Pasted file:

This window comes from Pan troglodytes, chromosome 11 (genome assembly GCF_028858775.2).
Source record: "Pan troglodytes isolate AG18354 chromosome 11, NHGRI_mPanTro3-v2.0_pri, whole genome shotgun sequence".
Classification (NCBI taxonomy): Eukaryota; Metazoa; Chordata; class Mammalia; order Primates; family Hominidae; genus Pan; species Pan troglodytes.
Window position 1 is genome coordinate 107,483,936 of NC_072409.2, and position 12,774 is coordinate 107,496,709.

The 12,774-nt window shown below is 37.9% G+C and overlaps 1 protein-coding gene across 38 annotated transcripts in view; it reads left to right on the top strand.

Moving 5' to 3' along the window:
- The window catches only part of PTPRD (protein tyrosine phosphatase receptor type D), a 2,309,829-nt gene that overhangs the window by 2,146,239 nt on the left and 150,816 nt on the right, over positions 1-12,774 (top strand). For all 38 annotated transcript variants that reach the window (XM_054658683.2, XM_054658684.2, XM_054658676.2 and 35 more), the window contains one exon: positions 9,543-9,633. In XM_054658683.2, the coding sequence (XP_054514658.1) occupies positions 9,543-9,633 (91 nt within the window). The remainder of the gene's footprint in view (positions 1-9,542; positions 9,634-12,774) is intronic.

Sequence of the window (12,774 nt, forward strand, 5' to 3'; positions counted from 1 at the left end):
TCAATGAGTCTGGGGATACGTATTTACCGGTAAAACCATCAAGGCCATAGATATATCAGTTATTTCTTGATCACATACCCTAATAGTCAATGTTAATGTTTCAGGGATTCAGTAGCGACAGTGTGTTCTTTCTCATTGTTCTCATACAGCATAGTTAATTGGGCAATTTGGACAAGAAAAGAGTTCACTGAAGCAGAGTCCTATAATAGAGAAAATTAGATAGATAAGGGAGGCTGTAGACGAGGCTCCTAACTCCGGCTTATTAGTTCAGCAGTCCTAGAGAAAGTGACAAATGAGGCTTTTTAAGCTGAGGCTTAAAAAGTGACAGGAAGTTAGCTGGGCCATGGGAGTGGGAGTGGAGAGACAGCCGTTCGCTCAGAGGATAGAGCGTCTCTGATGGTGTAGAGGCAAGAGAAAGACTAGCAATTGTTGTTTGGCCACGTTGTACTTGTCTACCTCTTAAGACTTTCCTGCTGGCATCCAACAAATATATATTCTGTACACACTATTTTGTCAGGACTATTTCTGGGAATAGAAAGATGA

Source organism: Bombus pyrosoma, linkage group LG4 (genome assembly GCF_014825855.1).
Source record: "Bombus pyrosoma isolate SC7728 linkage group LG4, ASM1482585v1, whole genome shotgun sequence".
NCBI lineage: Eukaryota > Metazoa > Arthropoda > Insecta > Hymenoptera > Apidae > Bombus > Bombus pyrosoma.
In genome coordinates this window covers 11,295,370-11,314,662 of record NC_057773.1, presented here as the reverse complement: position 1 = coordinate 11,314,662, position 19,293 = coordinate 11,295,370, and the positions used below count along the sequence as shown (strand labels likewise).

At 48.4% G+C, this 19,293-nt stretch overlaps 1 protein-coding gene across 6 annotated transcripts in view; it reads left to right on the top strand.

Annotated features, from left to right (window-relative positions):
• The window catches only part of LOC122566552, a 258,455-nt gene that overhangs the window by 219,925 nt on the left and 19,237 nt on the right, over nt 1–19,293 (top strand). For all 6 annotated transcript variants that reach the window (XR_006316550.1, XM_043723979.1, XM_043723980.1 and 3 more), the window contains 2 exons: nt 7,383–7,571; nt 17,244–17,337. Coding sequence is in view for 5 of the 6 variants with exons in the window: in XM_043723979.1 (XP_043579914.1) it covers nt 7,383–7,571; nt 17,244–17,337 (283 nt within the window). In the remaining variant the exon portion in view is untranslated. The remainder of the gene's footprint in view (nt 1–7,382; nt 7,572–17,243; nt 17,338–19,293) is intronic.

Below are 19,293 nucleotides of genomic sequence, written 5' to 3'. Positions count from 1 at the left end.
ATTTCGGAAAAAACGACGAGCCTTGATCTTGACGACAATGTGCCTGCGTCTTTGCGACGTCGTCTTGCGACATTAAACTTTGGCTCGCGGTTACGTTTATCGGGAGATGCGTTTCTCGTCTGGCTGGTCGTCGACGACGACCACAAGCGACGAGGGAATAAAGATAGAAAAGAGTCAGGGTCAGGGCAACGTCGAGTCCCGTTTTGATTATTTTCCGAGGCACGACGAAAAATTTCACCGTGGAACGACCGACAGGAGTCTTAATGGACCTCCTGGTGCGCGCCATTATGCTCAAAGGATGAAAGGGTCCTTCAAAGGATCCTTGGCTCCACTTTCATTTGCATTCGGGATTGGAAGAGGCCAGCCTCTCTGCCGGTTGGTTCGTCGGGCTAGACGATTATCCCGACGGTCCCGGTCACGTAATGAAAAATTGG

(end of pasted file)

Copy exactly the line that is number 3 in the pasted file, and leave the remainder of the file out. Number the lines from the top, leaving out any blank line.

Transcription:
Classification (NCBI taxonomy): Eukaryota; Metazoa; Chordata; class Mammalia; order Primates; family Hominidae; genus Pan; species Pan troglodytes.